I was completely blown away by the 2010 Dr. Loosen Wehlener Sonnenuhr Grosses Gewächs Riesling. The vineyard gets its name (Sonnenuhr means sundial in German) from a large sundial in the middle of the vineyard. The sundial is missing the number 7 because as Ernie puts it, "At that time, the shadow is in the shade so you wouldn't be able to see it anyway!" The soil consists of pure blue slate with a very thin, rocky topsoil. The wine was astoundingly complex, with layers of stone fruit, white flowers and honeydew notes surrounding an electrifying stony minerality. And gosh, the finish! So intense that it made it difficult to tell whether I had swallowed the wine or not. 

The 2010 Dr. Loosen Ürziger Würzgarten Grosses Gewächs "Alte Reben" Riesling is made a parcel of land containing the oldest vines of Dr. Loosen. The vineyard is comprised red volcanic and slate soils, which lends a slight note of earthiness to the wine. Alte Reben, which means old vines, has no common definition, but since the vineyards of Dr. Loosen are already very old to begin with, Erni reserves this term only for the very oldest vineyards which average over a hundred years.

For the 2.2 ha Erdener Prälat vineyard, the story goes that in 1066 the Bishop of Trier was kidnapped by robbers and held for ransom at a castle overlooking the Mosel vineyards. Unfortunately, the bishop didn't have too many friends, and no one was willing to fork out the cash to get him freed. Frustrated by the cost of feeding the bishop, the robbers threw him out of the castle, and he landed on the spot which is now known as the Prälat (bishop). Erni cheekily refers to this story as the reason why the vineyard makes "bloody good wine". The 2010 Erdener Prälat Grosses Gewächs "Alte Reben" Riesling has an enticingly aromatic, elegant nose of wet stone and a touch of spiciness. The palate was clean and precise with notes of melon and tropical fruit salad. This really is a wine that you'd want to lay down and track its evolution.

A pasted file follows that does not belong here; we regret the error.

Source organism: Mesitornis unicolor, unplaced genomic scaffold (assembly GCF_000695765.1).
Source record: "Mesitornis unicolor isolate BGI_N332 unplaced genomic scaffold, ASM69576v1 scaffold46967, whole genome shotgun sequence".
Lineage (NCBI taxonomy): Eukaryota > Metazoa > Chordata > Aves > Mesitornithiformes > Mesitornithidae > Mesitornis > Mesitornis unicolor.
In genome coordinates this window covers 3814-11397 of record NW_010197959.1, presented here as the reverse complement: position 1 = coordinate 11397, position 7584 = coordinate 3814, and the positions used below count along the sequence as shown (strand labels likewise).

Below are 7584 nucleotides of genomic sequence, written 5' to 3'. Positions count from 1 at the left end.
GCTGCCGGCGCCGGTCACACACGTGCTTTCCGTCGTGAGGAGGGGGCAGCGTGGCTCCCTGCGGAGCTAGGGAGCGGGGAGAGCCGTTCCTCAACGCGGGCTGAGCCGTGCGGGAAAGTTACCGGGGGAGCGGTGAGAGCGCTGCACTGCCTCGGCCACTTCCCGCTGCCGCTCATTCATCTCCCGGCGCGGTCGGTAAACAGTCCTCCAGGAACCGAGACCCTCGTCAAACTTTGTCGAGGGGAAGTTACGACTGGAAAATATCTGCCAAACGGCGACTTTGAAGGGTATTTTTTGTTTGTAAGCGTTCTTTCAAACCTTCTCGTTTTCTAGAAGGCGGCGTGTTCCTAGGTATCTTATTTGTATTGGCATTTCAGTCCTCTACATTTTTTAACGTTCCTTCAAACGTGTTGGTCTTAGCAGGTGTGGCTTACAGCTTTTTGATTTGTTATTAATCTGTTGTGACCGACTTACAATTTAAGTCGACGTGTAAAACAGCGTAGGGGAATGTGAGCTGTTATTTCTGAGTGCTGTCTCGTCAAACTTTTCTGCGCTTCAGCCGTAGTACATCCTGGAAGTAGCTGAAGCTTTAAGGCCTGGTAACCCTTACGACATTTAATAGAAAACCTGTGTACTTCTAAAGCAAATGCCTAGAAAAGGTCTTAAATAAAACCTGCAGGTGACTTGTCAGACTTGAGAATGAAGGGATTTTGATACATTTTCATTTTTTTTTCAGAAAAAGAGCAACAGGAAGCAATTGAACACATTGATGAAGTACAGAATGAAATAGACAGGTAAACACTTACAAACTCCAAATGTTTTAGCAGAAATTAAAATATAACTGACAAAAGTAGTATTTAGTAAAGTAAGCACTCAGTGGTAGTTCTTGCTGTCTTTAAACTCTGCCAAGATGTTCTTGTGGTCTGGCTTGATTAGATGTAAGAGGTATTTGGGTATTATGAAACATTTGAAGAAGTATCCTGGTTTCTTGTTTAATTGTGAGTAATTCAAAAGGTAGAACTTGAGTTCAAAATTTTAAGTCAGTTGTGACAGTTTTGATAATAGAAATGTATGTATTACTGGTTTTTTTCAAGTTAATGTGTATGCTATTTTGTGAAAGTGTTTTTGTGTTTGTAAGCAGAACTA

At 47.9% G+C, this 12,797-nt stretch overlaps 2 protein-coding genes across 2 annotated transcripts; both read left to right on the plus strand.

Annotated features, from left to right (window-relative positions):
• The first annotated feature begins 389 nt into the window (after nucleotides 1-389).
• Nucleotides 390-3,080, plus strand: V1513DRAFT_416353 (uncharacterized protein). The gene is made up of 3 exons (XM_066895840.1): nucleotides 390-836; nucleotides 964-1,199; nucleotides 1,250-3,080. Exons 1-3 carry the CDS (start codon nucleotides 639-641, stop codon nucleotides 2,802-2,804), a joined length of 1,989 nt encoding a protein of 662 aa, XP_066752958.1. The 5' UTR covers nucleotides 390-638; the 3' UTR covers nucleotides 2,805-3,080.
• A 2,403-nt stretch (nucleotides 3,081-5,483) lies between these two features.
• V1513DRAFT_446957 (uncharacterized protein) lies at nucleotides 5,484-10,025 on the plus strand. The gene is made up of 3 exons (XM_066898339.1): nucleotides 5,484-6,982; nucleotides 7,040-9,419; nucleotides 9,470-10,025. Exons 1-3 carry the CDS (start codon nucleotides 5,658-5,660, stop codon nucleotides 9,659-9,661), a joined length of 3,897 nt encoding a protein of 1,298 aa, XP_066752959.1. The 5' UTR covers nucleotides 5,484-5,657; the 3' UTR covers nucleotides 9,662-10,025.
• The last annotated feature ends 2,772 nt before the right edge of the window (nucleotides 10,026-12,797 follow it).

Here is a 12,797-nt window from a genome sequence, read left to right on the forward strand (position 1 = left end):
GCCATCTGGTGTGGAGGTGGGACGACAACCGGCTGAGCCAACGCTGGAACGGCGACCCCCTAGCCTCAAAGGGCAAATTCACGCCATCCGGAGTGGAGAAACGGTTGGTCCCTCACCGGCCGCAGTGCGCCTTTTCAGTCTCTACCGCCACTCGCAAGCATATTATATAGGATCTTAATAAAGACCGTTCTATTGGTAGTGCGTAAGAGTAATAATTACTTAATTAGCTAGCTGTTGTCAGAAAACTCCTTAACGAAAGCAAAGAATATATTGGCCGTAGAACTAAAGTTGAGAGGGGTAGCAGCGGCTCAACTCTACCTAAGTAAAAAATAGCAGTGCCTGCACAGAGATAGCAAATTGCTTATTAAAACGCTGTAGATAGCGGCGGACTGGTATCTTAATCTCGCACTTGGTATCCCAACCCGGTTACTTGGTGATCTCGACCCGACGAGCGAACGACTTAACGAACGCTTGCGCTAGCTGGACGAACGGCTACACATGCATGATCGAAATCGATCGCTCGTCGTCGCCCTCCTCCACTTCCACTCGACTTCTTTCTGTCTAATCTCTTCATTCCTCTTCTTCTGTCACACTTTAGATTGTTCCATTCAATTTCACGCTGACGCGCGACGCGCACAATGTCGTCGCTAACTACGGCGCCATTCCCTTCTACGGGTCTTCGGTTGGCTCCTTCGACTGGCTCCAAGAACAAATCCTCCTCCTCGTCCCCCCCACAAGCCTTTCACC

The 2006 Dr. Loosen Riesling Beerenauslese reveals Erni's marketing acumen. Faced with a large crop of botrytis-affected grapes and a market unwilling to pay premium prices for sweet wines, he decided to bottle the wine in 187.5ml sizes (quarter bottles). So instead of buying a full bottle of this rich, sweet wine, which would be near impossible to finish in one sitting, the smaller size allowed it to be comfortable savoured without any wastage. It turned out to be a hit, and sells especially well in airport duty free areas. The wine has intense aromas of honey, botrytis and freshly kneaded dough. Rich and concentrated fruit on the palate, but with feathery lightness due to the low 7% alcohol. It's a wine that can be opened and consumed at any time without risk of leaving a hangover.

Dr. Loosen wines are exported to 65 countries around the world, and in Singapore they are distributed by Hock Tong Bee Pte Ltd.